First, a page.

Ina Garten's Clever Trick For Peeling Garlic

When it comes to garlic, people can't seem to get enough of it. Perhaps it's to keep the vampires away, or because of its many health benefits (via Healthline), but we would argue it's the flavor it brings to many dishes. On Twitter, one user posed the question, "Anyone else use double the amount of garlic any recipe recommends?" to which another user responded with "Triple."

Food Network star Ina Garten uses a lot, as in an "unbelievable amount," of garlic in her recipe for Penne Arrabiata (via SheKnows). Known as "angry pasta" where chili pepper flakes give the sauce its "signature" heat (per RAWSPICEBAR), a traditional recipe might call for one garlic clove, but Garten's garlic count comes in at an astonishing 24 cloves. Yet, that's nothing compared to herĀ recipe for chicken with 40 cloves of garlic.

Whether you like to double or triple the amount of garlic in any recipe, you'll want to know about the Barefoot Contessa's clever hack for peeling garlic.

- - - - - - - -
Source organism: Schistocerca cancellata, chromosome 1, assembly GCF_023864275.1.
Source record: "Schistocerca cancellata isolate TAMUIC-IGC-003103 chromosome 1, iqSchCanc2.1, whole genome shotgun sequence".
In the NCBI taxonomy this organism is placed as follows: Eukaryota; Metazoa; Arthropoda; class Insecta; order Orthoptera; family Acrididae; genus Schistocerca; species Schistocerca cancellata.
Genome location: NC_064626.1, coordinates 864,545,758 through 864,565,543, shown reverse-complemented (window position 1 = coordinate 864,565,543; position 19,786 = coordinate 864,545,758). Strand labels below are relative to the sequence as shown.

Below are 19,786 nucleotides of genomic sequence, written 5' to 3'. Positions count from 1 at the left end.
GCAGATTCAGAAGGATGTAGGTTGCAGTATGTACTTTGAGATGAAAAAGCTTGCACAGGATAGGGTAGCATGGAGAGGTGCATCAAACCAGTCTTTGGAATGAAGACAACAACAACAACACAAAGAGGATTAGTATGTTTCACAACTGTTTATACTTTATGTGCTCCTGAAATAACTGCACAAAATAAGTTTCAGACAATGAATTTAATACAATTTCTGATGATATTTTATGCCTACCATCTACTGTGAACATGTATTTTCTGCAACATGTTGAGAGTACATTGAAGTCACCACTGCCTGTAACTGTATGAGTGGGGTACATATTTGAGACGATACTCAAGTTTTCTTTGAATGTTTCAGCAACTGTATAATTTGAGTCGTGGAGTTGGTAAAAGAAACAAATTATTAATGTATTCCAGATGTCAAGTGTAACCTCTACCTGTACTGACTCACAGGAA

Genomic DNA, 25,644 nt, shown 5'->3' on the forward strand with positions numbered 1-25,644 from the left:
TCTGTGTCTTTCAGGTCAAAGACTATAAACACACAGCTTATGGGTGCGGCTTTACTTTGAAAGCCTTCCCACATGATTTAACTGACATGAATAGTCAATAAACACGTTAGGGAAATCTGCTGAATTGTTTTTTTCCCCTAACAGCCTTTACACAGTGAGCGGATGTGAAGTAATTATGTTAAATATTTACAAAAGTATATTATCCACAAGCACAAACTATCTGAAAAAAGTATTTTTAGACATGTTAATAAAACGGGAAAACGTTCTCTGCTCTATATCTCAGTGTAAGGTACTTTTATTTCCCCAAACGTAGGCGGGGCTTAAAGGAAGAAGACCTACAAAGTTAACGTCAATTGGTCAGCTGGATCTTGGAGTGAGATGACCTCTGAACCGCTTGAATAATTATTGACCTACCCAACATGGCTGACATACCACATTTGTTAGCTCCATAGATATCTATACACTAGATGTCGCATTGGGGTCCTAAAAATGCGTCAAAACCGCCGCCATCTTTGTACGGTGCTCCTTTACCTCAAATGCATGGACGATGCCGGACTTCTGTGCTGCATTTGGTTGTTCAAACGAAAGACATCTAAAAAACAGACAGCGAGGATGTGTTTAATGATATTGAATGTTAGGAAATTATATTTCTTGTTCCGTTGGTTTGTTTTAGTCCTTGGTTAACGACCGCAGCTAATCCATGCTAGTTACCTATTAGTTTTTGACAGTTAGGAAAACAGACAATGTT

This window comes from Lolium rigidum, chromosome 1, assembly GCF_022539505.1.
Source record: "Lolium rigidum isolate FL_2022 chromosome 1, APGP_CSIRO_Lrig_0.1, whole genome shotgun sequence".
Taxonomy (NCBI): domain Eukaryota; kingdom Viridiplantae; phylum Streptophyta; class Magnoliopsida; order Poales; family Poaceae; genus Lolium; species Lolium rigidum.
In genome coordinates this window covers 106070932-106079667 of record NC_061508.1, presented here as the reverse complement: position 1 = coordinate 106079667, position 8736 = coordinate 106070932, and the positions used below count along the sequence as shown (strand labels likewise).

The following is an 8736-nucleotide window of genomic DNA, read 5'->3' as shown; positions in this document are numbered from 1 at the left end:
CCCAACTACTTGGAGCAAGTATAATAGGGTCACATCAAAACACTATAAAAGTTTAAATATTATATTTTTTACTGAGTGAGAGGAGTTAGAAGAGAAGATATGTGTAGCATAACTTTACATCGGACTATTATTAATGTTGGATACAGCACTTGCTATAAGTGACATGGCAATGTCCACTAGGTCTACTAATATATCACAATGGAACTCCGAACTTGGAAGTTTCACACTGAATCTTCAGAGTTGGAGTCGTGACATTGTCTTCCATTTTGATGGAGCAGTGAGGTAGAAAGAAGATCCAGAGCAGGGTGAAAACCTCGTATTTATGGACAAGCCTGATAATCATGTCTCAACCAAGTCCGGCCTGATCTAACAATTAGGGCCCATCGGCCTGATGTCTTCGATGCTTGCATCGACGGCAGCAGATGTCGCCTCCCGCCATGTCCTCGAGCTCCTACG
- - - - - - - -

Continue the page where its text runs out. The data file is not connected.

Try blanching the garlic before peeling

The job of peeling garlic can be a literal chore with many techniques out there to help make things easier like avoiding the work altogether by buying garlic "pre-peeled."

About 30-seconds into a Food Network video posted on YouTube, even Garten admits "nobody wants to peel 24 cloves of garlic" and applies a technique called "blanching" to assist with the task. Blanching is where food is placed in boiling water "for a brief period and then quickly placed in ice water" to stop the cooking process while preserving the flavor and vitamins of the ingredient (per Academy of Nutrition and Dietetics).

Despite not being a formally trained chef herself (via Business Insider India), the technique is something "every chef who's been through culinary school" would know (via PJP). The savvy cook and author has adapted the method in her kitchen and takes it one step further. After boiling the cloves in water for "about 15 seconds," Garten reaches for a paring knife to apply added leverage where the "skins slip right off."

If you can't be bothered with the blanching process, try this fast method for peeling garlic instead.